It's properly reflected, at least in QED (which is a step behind the present best model, which is called QFT).
In QED you do quantum mechanics by trying to assess the probability that a detector which Alice is holding is triggered, given that an emissions source which Bob is holding emits a particle of light. In order to do this, you assign every possible path of photons between Alice and Bob a complex number called an "amplitude." The rules for amplitudes are simple: first, if you can divide a path into several parts, by saying "first it has to go from X to Y, then it has to go from Y to Z," then you can multiply those two amplitudes to get the path from X to Z. Second, you can collect several paths into one amplitude to reach a point (or whatever) by summing their amplitudes. Third, by default an amplitude for a photon is this: the scale factor for the complex number goes like $1/d$ where $d$ is the distance traveled; second for simple paths, the phase of the complex number goes like $2\pi~f~t$ where $f$ is the frequency of the photon and $t$ is the time it travels for.
So when we want to include a contribution from reflecting off of a mirror, we sum up over all of the places on the mirror which a photon could hit, which is the entire mirror. But something very important happens: $f$ is a very high number, so high that even the wavelength $c/f$ is in the hundreds of nanometers for visible light, it's tiny. So it turns out most of these complex numbers totally cancel, in the final sum of the amplitude, from paths that hit the mirror within a few microns to either side, which have the exact opposite phase.
However there is also a narrow region where these amplitudes are not changing very much, and it's because the first derivative of this phase with respect to the position along the mirror is 0, so the phase isn't changing much as you move along the mirror. We see that the phase comes from the travel time, more or less, and it turns out that this path minimizes the total travel time. This general principle governs all of a photon's behaviors in QED, in the end.
This principle has also been known to be the case for reflections since perhaps 60 CE or so, and for refractions since 1021 CE, and finally was hypothesized to hold for all light behavior in 1662 CE by Fermat, so it is now known as Fermat's principle. So you will find that this "least time" principle perfectly encapsulates the "equal angles" principle of reflection. The fact that the other places on the mirror cancel out due to adding complex numbers with opposite phases, means that you could erase almost all of the mirror except for this part and get an identical amplitude -- hence the photon is "coming from" that part of the mirror.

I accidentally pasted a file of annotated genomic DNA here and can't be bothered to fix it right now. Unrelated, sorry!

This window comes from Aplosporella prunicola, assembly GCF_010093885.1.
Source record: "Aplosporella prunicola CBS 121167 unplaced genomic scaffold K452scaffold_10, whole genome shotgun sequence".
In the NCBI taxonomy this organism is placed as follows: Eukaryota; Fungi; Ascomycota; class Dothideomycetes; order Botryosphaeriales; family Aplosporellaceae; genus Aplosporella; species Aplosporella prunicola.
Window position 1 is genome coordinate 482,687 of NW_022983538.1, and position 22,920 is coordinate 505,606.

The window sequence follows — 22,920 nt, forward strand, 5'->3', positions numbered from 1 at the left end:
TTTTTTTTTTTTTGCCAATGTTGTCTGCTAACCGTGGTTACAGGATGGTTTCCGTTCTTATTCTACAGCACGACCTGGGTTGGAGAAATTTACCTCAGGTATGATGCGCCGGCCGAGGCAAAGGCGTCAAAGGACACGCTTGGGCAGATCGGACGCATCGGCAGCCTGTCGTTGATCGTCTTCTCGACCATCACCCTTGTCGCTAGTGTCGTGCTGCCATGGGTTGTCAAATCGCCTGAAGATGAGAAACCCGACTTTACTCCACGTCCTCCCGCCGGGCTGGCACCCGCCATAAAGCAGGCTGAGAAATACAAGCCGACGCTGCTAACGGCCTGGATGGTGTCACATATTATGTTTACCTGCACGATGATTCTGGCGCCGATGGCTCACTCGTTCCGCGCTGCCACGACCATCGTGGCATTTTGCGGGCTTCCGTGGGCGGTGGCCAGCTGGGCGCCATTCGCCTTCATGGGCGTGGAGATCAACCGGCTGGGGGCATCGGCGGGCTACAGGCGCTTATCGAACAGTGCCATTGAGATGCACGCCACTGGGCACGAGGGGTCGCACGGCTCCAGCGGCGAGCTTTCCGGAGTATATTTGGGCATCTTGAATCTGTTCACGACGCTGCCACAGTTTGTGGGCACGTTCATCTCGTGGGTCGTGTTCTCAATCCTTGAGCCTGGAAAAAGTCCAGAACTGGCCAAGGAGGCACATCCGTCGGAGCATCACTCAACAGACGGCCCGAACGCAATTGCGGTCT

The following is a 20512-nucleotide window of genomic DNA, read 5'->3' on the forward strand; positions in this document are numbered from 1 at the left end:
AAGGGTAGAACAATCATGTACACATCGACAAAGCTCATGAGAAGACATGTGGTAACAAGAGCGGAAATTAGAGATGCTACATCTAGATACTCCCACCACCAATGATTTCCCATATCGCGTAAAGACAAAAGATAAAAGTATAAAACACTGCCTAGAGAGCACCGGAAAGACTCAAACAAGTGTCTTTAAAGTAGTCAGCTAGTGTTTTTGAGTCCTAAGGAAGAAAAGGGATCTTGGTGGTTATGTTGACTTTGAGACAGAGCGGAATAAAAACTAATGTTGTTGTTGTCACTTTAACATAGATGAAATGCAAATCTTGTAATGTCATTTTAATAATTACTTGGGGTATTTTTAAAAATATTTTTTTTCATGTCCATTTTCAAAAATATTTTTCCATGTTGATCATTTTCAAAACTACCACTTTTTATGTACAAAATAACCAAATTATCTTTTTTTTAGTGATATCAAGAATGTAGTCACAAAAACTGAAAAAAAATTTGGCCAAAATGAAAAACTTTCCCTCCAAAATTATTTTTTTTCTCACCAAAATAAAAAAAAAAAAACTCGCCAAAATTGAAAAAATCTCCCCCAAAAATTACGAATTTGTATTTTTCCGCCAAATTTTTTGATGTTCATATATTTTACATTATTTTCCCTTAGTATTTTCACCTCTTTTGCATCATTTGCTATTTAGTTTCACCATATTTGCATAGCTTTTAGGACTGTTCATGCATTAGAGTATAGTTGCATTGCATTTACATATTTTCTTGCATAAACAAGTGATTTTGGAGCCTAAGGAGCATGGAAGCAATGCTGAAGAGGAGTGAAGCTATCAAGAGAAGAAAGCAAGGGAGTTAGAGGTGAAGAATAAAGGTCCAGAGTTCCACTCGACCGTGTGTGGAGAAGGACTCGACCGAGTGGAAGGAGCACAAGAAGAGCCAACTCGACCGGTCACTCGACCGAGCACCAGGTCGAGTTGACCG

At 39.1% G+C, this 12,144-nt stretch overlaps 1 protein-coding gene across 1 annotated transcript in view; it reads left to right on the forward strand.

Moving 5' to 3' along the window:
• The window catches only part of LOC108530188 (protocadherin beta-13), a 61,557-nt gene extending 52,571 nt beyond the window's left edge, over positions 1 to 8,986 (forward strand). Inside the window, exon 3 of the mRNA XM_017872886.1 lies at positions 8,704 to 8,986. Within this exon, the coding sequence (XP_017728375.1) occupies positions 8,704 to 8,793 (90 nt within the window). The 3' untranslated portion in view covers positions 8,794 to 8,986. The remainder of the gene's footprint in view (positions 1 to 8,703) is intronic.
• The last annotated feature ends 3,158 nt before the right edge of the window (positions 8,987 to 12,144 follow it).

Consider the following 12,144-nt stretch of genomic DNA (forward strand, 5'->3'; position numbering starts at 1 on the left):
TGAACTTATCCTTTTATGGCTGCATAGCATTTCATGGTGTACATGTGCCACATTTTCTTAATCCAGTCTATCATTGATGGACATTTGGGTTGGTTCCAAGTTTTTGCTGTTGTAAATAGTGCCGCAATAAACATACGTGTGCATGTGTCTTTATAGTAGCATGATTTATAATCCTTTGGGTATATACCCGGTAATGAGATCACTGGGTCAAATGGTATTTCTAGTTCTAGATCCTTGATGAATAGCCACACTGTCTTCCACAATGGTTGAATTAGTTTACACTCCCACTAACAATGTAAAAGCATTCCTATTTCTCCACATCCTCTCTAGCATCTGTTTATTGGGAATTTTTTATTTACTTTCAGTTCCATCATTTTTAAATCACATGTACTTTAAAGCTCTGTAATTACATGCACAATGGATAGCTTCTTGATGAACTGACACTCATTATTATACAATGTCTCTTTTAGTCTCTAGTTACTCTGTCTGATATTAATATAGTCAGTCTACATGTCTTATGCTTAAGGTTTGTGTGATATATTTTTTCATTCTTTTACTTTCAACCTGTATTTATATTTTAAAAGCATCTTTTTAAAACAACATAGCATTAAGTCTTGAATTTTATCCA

In normal reflection, the photon's appearance at the detector depends on a phase which does not have contributions from any of these other paths, though all of them collaborate to get the photon where they're going. But the real test is if you start saying "well I'll erase the mirror with some periodicity so that I eliminate some of these places where the amplitude's phase is exactly opposite within a micron's distance, now it should scatter at a completely new angle, right?!" -- and it does; and this turns out to be the source of the rainbows you see in the bottom of CDs and DVDs, as the regular spiral groove etched into the mirror surface reflects different wavelengths at different angles, therefore coming into your eye from different places on the DVD...
The photon effectively does every possible thing to get to the detector, but its wavy nature causes most of those paths to interfere; only a couple of places where the phase doesn't interfere allow for valid reflections. But in any case, in normal reflection the photon perfectly reflects without losing energy or getting absorbed, it is the "same photon" for the entire calculation. If the photon gets absorbed and re-emitted then you will not see a very shiny-looking surface as there will be other detection events possible from other paths; this is a natural consequence of "a photon stays over in this state for a time, then the state decays and you see those photons."